Lighthouses of Central and Northern Chile

Chile has one of the world's longest and most dangerous coastlines, more than 4000 km (2500 mi) long with at least 5000 rocky islands. To guard this coast, the Chilean Navy operates one of the world's most active and most distinguished lighthouse services, the Chilean Maritime Signaling Service (Servizio de Señalizacíon Marítima). In fact, Chile is still building new lighthouses in the southern part of the country. The Cape Horn Light, southernmost lighthouse in the world, was inaugurated in 1991.

Chile's present northern border was not established until 1929. During the War of the Pacific (1879-1883), Chile conquered the Atacama region from Bolivia and occupied the Antofagasta, Iquique, Arica, and Tacna regions of Peru. The Chilean occupation of Tacna and Arica was the cause of an extended dispute between Chile and Peru. In a 1929 agreement, the disputed area was divided, with Tacna returning to Peru and Arica remaining in Chile. The Península Serrano lighthouse at Iquique, shown below, was built by Peru before the start of the war.

Many of the historic lighthouses of Chile are the work of George Slight (1859-1934), a Scottish engineer who moved to Chile in the 1890s and eventually became the head of the Chilean Maritime Signaling Service. In all, he designed and supervised the construction of more than 70 lighthouses.

Chile is divided into 15 regiónes. The Spanish word for a lighthouse is faro. In Spain, the word faro is usually applied only to the larger coastal lights, but in South America it is often used for all fixed lights, including towers too small to be considered lighthouses.

Additional information is needed for most of these lighthouses, and recent photos would be especially welcome.

ARLHS numbers are from the ARLHS World List of Lights. Admiralty numbers are from volume G of the Admiralty List of Lights & Fog Signals. U.S. NGA List numbers are from Publication 111. The Chilean light list, Lista de Faros de la Costa de Chile, is not available online.

General Sources
Rutas Turísticas de Faros
Photos and information on the major lighthouses posted the National Tourism Service.
Lighthouses of Northern Chile
Five excellent photos contributed by Iván Vargas.
Online List of Lights - Chile
Photos by various photographers posted by Alexander Trabas. Photos from the Valparaíso area are by Carlos María Silvano.
Faros y Balizas de Chile
Flickr.com group pool, with more than 200 photos of Chilean lighthouses.
Faros de Chile
This web site has historical information and photos (current and historic).
Lighthouses in Chile
Photos available from Wikimedia.
World of Lighthouses - Chile
Photos available from Lightphotos.net.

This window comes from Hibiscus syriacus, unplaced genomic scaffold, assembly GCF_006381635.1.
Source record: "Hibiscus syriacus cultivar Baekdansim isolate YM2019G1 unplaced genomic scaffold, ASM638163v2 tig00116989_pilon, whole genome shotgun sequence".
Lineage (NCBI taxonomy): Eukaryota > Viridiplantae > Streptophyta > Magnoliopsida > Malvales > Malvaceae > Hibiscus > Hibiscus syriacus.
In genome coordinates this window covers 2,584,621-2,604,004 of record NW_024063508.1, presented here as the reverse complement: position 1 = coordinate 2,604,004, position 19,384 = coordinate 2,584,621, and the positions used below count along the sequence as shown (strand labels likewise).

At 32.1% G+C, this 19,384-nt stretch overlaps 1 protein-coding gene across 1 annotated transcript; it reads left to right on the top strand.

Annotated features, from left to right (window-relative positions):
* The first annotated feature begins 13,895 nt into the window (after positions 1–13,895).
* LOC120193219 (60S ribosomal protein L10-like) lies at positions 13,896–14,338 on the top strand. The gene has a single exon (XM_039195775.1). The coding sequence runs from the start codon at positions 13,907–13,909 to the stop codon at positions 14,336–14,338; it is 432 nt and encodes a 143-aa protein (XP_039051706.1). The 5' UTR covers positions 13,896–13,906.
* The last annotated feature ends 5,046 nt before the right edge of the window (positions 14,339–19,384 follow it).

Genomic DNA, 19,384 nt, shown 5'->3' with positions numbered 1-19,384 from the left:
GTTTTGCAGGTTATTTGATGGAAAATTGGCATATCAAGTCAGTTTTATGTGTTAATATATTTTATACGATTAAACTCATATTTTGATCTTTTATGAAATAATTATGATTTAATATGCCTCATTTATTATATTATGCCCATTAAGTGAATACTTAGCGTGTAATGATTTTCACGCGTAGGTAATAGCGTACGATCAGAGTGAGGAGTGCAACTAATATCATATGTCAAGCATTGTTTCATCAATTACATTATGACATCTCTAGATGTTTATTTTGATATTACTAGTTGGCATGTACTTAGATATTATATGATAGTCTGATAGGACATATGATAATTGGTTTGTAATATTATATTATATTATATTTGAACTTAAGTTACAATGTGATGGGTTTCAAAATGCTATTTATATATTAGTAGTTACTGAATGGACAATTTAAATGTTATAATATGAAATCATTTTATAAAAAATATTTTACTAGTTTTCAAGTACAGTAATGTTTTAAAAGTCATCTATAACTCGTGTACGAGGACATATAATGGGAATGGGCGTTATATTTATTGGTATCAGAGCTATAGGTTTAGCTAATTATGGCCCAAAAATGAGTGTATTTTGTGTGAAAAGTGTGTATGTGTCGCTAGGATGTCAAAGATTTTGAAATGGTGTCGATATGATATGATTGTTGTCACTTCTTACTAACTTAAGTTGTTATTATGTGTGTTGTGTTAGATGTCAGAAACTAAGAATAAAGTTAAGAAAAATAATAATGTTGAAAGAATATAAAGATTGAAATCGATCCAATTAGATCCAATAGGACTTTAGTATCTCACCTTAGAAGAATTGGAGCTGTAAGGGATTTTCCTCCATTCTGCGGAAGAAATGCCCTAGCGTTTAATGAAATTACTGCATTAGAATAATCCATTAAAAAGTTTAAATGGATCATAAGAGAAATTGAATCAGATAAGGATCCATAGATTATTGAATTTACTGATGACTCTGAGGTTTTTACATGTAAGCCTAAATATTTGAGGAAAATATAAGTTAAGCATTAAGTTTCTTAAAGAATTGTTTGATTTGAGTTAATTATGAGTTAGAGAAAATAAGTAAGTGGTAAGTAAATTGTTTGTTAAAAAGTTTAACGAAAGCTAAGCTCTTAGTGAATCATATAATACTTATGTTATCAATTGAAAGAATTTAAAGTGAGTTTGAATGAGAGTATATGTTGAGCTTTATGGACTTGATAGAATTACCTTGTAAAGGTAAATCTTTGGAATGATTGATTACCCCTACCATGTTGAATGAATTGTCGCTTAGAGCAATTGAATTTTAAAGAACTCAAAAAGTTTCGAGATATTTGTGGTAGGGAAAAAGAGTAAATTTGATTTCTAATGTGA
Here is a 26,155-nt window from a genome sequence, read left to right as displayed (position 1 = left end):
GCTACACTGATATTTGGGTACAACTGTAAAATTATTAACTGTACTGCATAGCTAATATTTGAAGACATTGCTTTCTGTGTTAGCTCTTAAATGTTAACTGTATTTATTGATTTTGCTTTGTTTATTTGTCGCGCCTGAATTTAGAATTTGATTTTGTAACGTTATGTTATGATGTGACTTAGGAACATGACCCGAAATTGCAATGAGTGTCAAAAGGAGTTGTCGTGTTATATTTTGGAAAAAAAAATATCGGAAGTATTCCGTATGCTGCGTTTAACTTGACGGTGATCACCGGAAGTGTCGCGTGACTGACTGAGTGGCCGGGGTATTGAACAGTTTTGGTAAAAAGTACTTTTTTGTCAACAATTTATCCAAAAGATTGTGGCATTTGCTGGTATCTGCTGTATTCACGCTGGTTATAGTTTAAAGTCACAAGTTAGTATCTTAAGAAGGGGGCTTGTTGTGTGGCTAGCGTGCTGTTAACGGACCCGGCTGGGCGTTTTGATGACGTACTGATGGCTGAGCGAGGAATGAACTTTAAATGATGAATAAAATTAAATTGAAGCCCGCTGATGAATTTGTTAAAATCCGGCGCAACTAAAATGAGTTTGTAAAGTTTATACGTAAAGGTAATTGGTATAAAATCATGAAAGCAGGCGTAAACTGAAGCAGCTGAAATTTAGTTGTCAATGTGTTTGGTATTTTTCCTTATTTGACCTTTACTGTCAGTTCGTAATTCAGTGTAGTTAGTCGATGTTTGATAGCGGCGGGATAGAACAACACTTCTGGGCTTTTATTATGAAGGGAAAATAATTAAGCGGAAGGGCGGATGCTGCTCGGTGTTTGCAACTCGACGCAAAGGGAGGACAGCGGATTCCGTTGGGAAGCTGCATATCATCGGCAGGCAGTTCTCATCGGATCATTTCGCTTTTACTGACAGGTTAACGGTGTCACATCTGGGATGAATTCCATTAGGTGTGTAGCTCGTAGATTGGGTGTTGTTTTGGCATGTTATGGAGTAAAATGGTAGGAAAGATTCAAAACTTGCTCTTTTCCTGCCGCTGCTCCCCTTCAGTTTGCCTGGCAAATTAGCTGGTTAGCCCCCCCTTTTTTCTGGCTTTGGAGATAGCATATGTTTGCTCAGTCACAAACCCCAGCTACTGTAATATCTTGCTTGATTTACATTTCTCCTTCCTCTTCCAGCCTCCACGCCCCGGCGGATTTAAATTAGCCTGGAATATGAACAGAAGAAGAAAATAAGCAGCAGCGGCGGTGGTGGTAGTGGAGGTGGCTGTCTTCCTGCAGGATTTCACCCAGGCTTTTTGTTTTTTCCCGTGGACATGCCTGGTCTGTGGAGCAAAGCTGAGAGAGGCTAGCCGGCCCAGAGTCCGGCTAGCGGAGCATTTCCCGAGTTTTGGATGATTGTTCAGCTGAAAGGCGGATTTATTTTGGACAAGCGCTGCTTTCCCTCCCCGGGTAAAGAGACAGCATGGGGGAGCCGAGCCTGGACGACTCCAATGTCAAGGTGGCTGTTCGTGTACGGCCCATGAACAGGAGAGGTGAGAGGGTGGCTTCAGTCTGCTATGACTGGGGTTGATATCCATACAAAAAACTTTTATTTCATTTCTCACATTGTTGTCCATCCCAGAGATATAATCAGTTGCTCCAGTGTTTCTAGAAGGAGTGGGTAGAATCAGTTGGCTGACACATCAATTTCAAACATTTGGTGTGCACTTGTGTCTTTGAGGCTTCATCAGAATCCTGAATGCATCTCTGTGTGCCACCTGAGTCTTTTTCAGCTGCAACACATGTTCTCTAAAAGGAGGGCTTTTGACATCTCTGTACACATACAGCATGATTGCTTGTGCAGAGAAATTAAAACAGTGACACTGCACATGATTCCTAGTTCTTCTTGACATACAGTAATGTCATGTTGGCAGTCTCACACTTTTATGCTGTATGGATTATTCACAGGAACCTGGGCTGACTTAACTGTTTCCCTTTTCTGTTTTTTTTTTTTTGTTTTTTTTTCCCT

Leuchttürme Südamerikas auf historischen Postkarten
Historic postcard views posted by Klaus Huelse.

Punta Ángeles Light
Punta Ángeles Light, Valparaíso, May 2008
Flickr Creative Commons photo by Nick Herber

Los Ríos Region (Valdivia Area) Lighthouses
* Morro Niebla (2)
1900 (station established 1860). Active; focal plane 50 m (164 ft); white flash every 10 s. 8 m (26 ft) round cylindrical cast iron tower, painted white with one red horizontal band. Marcos Escalier's photo is at right, another photo is available, Ignacio Platero has a more distant view, Wikimedia has several photos, and Google has a satellite view. This is Chile's third oldest light station, established to guide ships into the Bahía Corral, the harbor serving the inland city of Valdivia. Huelse has a postcard view of the original lighthouse, a shorter cast iron tower. Located in a historic fort atop a bluff on the east side of the entrance to the bay near Niebla, about 35 km (22 mi) west of Valdivia. Site open, tower closed. ARLHS CHI-060; Admiralty G1728; NGA 1504.
[Morro Bonifacio]
Date unknown. Active; focal plane 44 m (144 ft); white flash every 10 s. 4 m (13 ft) rectangular concete equipment shelter, painted white with a red horizontal band. ARLHS has a photo, and the small light is barely visible in Google's satellite view. Located atop a prominent cape about 35 km (21 mi) north of the Morro Niebla lighthouse. Site status unknown. ARLHS CHI-103; Admiralty G1744; NGA 1500.

Biobío Region (Concepción Area) Lighthouses
* Mocha Oeste (Isla Mocha)
Date unknown. Active; focal plane 30 m (98 ft); white flash every 15 s. 13 m (43 ft) round cylindrical concrete tower with lantern and gallery. Lighthouse painted white with a single red band at the base; the lantern is gray metallic. Jose Francisco Hurtado has a fine 2008 photo, another 2008 photo is available, Alejandro Mora Fuentes has a 2009 photo, Wikimedia has Carolina Merino León's photo and a 2012 closeup, and Bing has an indistinct satellite view. The Isla Mocha is an oval-shaped island about 14 km (8.5 mi) long located 34 km (21 mi) west of Tirúa. About half the island is a nature reserve, and it has become a popular destination for ecotourists. There is regular air service from Conceptión and from Tirúa. The lighthouse stands on a rocky headland on the west side of the island, accessible by hiking trails. Site open, tower closed. ARLHS CHI-024; NGA 1490.
* Punta Morguilla
Date unknown. Active; focal plane 30 m (98 ft); white flash every 10 s. 4 m (13 ft) round fiberglass tower, colored white with one red horizontal band. Roberto Quilodran has a photo, and Bing has a distant satellite view. Located on a promontory near Morguilla. Accessible by road. Site open, tower closed. Admiralty G1756; NGA 1484.

Morro Niebla Light, Niebla, February 2010
Flickr Creative Commons photo by Marcos Escalier
* Punta Lavapié